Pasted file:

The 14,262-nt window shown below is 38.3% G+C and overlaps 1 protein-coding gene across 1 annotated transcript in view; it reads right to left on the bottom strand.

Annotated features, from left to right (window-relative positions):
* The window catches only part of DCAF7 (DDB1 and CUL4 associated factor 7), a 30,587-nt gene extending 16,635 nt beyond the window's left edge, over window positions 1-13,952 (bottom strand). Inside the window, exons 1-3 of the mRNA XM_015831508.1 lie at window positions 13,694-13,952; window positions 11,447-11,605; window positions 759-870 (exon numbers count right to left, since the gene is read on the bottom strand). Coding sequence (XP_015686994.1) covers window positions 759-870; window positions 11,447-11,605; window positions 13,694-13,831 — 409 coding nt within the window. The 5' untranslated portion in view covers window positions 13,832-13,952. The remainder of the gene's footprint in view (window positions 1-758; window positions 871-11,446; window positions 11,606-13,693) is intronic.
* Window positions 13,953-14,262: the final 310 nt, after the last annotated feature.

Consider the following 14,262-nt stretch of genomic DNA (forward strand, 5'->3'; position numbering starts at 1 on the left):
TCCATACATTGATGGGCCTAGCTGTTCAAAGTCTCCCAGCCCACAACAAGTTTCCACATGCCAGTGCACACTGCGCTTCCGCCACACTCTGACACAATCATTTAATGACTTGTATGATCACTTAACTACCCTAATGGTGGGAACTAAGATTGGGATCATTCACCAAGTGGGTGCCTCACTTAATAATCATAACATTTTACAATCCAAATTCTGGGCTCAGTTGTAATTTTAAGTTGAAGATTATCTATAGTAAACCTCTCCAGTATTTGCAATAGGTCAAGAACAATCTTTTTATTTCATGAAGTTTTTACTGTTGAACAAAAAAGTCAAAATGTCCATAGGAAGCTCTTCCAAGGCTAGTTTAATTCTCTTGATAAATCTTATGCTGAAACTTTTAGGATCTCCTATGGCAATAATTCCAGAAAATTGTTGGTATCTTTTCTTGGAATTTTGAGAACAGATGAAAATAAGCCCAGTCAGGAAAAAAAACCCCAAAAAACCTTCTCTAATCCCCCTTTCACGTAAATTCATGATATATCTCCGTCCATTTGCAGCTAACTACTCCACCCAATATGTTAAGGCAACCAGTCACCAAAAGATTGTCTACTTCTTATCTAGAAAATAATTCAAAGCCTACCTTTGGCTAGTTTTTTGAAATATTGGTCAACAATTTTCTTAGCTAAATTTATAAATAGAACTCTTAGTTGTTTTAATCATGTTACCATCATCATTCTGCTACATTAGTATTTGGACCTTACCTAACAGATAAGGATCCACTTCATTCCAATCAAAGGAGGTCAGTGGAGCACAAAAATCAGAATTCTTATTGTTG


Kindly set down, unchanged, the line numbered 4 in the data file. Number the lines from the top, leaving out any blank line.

* Window positions 13,953-14,262: the final 310 nt, after the last annotated feature.